TV: Friday and Saturday, 5:30-10 p.m. EST on the Golf Channel; Sunday, 3-6 p.m. on the Golf Channel and 6-10 p.m. on NBC, and Monday, 4-8 p.m. on the Golf Channel.
Last year: Steve Stricker took a five-stroke lead into the final round, overcame a sketchy first six holes and claimed the 12th victory of his PGA Tour career by three shots over Martin Laird of Scotland. Strick, concerned during the short offseason because of a neck injury that caused weakness in his left arm, posted four scores in the 60s. He took control of the tournament by carding a 9-under-par 63 in round two, and played his last 11 holes of the final round in 5-under after being 1-over through seven and seeing his lead shrink to a single shot. Stricker, who took home his only 2012 title, righted the ship with birdies on the eighth, ninth and 12th holes.
CHAMPIONS TOUR: Mitsubishi Electric Championship at Hualalai Golf Course in Ka’upulehu-Kona, Hawaii, Jan 18-20.
TV: 7:30-10 p.m. EST, on the Golf Channel each day.
LAST YEAR: Dan Forsman overcame windy conditions in the final round by shooting 3-under-par 72 to beat Jay Don Blake by two strokes for his third Champions Tour victory after winning five times on the PGA Tour. Defending champion John Cook and Michael Allen tied for third, another stroke back.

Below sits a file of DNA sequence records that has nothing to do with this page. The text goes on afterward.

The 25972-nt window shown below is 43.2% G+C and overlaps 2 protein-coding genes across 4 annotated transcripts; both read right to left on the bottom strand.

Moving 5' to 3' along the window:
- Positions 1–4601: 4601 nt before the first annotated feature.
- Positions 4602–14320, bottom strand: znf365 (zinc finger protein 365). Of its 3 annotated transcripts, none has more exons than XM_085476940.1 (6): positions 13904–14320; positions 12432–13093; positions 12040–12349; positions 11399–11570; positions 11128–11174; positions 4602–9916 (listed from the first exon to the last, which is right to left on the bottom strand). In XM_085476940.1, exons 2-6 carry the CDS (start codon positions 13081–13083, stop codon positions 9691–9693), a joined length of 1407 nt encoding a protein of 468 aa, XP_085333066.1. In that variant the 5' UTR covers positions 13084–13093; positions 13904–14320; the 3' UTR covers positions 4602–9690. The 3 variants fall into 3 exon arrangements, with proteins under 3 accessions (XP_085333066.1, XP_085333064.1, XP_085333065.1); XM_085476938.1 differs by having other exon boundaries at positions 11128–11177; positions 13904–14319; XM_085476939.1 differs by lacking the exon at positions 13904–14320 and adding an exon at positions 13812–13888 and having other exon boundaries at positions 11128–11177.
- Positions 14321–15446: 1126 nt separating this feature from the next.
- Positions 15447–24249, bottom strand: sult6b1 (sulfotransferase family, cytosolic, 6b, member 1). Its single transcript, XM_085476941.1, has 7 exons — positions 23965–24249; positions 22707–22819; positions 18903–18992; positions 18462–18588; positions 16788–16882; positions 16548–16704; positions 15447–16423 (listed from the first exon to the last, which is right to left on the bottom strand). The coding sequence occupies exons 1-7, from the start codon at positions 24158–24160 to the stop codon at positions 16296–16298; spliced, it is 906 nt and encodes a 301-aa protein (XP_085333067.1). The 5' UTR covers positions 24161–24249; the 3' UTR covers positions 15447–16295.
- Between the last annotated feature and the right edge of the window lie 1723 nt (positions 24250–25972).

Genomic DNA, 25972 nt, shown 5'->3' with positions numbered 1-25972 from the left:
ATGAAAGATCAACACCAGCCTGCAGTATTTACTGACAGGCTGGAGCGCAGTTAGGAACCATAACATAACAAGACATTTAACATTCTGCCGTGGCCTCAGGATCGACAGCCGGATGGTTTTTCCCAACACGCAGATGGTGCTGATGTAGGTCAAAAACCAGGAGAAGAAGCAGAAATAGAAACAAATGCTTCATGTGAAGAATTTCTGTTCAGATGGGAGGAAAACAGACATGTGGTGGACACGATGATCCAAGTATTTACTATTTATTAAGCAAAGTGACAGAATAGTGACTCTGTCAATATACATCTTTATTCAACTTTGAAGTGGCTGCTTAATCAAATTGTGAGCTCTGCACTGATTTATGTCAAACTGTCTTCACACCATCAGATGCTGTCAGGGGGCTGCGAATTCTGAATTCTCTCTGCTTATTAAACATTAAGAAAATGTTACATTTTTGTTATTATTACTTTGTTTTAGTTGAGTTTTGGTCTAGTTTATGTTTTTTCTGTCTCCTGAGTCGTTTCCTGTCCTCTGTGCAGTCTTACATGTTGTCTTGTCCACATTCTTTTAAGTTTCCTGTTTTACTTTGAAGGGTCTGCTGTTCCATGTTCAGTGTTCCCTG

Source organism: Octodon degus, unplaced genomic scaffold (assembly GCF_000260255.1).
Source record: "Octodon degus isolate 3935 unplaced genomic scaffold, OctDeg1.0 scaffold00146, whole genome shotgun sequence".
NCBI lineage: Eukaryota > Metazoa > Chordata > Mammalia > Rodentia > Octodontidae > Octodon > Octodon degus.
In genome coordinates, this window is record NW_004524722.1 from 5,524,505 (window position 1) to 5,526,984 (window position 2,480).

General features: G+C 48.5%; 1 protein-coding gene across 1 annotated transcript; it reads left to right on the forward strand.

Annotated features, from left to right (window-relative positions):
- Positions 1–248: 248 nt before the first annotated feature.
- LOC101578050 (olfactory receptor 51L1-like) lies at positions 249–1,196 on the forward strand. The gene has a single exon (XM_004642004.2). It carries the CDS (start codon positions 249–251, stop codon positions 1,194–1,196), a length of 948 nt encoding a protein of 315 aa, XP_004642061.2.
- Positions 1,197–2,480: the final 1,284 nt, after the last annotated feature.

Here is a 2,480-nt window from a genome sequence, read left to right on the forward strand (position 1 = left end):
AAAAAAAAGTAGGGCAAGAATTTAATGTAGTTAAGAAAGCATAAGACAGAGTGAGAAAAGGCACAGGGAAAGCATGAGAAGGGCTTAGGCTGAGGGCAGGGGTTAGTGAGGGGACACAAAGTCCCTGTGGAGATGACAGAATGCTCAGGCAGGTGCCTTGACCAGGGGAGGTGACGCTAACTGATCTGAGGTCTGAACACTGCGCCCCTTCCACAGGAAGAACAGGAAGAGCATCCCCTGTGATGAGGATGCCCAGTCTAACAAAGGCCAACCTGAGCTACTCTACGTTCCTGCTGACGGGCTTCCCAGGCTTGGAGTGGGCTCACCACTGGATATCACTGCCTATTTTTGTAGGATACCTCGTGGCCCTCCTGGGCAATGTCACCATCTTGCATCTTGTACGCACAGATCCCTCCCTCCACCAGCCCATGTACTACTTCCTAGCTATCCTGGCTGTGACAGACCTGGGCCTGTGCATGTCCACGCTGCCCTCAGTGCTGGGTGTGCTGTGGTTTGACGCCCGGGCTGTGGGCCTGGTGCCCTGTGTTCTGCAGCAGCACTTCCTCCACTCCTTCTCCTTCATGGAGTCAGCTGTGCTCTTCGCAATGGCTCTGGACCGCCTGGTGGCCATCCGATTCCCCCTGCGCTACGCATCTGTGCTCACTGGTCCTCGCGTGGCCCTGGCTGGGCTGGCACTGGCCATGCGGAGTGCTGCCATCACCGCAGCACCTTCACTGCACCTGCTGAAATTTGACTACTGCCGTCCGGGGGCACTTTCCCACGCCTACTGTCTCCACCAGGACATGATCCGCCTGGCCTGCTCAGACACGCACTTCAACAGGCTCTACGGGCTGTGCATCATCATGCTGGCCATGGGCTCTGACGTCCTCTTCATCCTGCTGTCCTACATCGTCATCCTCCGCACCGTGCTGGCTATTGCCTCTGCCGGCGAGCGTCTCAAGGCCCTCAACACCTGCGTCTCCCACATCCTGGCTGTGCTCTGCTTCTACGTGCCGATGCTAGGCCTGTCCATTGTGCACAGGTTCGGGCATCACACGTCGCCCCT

The 53-year-old Forsman opened with rounds of 67-65 to build a two-stroke lead, protecting that margin by carding three birdies in the first 10 holes of the final round, and overcame his only bogey, at No. 12, with another birdie two holes later.
LPGA TOUR: LPGA-ISOPS Handa Women’s Australia Open at Royal Melbourne Golf Club in Melbourne, Australia.
TV: Thursday and Friday, 12:30-2:30 p.m. EST; Saturday and Sunday, 3-6 p.m., on the Golf Channel Each day.
LAST YEAR: Jessica Korda holed a 25-foot birdie putt on the second hole of a record-tying playoff with five other golfers to claim her first LPGA Tour victory. The 18-year-old Korda, whose father Petr won the Australian Open tennis championship in 1998, took a one-stroke lead into the final round and held the top spot until faltering with bogeys on the 14th, 15th and 16th holes. She needed a birdie on No. 17 to shoot 2-over-par 74 and get into the playoff with Brittany Lincicome, Stacy Lewis, Julieta Granada of Paraguay, and South Koreans Hee Kyung Seo and So Yeon Ryu.